We will then traverse back in time to Mozart, who near the end of his life was honoring one of his many musical friendships with an entire concerto written for the clarinet. At the time, the clarinet was a new instrument that had already found an exponent in celebrated virtuoso in Anton Stadler. Mozart wanted to honor his friendship with Stadler and spared no creativity or depth of human feeling in this composition. The music is the height of classical balance and expression, with a gorgeous second movement that affirm for me what makes Mozart a most humane and loving composer (even as he stands so far above all others in his own Pantheon of creative genius!) I thought this would be a perfect opportunity to shine the spotlight on one of our own musical friends in Amitai Vardi. A superb musician who happens to play the clarinet, we can count ourselves lucky to have an artist of Ami’s virtuosity and musicality within the ranks of the Philharmonic, and I wanted to showcase his musicianship downstage by offering him an opportunity to solo with us on this special concerto.
The second half of our concert is designed to show that there was a time in Vienna’s cultural history when artists stared the anxiety of pre-World War Europe in the face and felt compelled to highlight those fears in their art. Arnold Schoenberg was one such artist. Undisputed in his expertise with the orchestra, Schoenberg boldly came to grips with his own fears and uncertainties about the world around him by embedding those emotional states nakedly into his music. A rather innocuous title, Five Pieces for Orchestra is really a living, breathing, shuddering utterance of what it must have felt to watch a decadent culture fade before your very eyes. I am personally excited to hear our orchestra take to take on this very challenging piece, but I am even more interested in your reaction to it. This is not your typical piece of music. It is uncompromising in its belief that music should express, even when the expression in some cases is not pretty or downright frightening.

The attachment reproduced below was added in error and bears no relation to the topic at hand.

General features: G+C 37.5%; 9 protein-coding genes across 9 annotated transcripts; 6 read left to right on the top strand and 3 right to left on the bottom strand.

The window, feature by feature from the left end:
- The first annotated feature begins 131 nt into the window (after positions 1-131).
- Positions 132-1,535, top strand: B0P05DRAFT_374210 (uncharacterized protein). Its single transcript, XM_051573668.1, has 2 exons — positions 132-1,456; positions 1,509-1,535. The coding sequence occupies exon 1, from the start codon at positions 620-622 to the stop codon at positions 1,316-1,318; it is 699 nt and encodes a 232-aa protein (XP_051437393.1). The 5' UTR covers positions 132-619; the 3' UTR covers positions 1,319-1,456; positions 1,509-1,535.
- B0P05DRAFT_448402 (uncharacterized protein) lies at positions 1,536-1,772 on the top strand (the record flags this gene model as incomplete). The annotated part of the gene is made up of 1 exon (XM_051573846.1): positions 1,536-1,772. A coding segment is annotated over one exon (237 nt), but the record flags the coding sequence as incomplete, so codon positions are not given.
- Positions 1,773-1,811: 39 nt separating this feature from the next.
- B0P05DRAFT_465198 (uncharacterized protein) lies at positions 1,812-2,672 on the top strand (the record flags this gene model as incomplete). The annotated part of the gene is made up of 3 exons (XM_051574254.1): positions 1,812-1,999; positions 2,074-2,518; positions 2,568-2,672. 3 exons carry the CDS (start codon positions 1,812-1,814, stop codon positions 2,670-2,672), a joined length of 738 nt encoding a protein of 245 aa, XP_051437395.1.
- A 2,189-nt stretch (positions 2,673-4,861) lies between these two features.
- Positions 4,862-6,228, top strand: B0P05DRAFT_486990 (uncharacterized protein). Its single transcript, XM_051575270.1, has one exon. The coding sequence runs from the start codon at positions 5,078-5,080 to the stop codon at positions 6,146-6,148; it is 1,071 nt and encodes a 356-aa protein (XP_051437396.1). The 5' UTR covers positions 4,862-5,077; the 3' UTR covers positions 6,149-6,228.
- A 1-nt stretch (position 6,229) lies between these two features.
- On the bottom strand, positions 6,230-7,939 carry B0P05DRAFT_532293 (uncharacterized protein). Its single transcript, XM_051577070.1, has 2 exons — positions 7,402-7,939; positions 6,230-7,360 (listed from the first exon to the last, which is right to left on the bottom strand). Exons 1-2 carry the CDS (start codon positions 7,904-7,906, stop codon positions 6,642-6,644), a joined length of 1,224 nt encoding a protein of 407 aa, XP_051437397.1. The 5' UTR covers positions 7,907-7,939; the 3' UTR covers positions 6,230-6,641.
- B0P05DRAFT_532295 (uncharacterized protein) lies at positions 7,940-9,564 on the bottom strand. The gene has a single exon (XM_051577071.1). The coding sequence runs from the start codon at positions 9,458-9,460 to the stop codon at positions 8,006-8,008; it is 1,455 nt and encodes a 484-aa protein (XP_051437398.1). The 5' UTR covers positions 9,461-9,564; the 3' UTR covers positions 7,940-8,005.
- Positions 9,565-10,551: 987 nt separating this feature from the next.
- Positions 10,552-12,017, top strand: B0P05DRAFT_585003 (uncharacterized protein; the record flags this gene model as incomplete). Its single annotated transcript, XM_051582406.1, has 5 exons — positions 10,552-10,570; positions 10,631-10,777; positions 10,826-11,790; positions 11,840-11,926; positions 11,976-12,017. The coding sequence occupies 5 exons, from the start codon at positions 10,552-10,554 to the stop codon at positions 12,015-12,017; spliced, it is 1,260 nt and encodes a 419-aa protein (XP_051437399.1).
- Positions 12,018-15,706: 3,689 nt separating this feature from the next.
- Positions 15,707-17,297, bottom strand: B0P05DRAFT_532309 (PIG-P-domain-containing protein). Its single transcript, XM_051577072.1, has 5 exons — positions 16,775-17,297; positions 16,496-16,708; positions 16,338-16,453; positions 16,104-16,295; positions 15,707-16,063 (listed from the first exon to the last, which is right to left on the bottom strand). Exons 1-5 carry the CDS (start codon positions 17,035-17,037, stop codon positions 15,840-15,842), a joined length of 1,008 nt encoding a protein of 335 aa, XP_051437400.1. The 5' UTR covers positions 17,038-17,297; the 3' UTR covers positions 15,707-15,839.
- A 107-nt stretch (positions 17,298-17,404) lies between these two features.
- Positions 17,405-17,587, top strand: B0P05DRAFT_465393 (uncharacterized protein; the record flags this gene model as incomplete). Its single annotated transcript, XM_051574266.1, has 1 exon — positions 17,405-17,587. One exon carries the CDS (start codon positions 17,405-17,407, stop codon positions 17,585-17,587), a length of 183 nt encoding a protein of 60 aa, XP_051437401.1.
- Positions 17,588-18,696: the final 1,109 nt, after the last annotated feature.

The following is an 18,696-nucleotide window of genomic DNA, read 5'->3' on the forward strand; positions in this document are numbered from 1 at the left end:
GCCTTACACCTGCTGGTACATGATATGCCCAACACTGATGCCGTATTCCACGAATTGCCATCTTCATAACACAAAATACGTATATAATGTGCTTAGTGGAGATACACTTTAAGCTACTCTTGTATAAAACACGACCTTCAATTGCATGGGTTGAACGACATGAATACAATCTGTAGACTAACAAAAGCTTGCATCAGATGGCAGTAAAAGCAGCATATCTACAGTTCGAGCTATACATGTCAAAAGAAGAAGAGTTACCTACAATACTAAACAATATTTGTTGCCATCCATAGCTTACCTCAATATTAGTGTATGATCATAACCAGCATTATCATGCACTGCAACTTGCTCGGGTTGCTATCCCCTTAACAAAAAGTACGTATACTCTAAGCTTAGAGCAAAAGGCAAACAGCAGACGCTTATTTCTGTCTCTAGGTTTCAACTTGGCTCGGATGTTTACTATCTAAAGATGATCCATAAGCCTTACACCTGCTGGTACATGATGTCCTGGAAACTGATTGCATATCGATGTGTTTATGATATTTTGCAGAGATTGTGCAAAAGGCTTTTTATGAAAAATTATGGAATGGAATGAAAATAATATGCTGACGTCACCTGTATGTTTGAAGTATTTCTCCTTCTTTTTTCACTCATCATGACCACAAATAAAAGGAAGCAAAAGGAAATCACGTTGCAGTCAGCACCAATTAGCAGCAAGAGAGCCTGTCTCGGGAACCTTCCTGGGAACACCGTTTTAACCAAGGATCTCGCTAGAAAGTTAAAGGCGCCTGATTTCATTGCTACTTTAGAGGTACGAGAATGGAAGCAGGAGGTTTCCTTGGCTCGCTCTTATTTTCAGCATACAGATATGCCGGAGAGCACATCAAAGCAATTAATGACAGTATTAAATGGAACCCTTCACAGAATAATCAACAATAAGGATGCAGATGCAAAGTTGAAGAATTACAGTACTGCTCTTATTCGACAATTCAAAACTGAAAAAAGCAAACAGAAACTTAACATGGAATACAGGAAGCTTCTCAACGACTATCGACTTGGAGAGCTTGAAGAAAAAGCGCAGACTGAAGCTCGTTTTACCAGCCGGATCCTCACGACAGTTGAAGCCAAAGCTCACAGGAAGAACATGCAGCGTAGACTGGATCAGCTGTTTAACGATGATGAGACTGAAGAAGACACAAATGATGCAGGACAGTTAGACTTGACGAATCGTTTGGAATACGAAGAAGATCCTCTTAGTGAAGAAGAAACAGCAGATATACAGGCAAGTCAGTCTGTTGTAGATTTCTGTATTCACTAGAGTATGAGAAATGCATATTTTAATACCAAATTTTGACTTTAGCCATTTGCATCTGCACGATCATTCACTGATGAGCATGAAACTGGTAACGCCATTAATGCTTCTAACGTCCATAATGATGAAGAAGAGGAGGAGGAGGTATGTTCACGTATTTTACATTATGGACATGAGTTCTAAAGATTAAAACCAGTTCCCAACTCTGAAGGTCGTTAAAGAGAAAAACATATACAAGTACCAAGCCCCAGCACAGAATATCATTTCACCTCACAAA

Richard Strauss stared the same Vienna down in his expressionist operas Salome and Elektra. The music could be harsh and uncompromising in its dissonance. The stories were so shockingly portrayed that the censors battled to suppress performances. Commentators later wrote about Strauss taking his music to the very edge of listenability, comprehension, and social acceptability. This was deeply controversial music and musical drama, and Strauss was unflinching in choosing plots that revealed the more ugly aspects of human nature and heightening them to a degree that could make you shiver.
And then he decided to turn back. I can think of no more poignant turning back than in the music to Der Rosenkavalier. Strauss himself admitted that he was taking a big u-turn in musical styling by writing his own ‘Mozart opera.’ The music, while certainly not ersatz-Mozart, does indeed revel in the opulence of Romantic harmony and long, soaring melodic lines. It is as glittering as it is sumptuous. In this orchestral suite from the opera, we can hear some of the most glorious musical moments from the over three-hour opera in condensed form, minus that singers. But in this case, the singers are replaced by the instruments in the orchestral that can beautifully sing, including violins, oboes, trumpets, clarinets and cellos.
I hope that in this juxtaposition of Schoenberg and Strauss, you might think about what music is capable of expressing. How can music transport us emotionally? How is it that composers writing in the beginning of the twentieth century in Vienna were as capable of creating the most escapist, luscious, fantastical music while also trying to come to grips with their own anxieties and fears for the future in outbursts of highly concentrated expressionist music? I find it fascinating to think about, and I hope you will, too.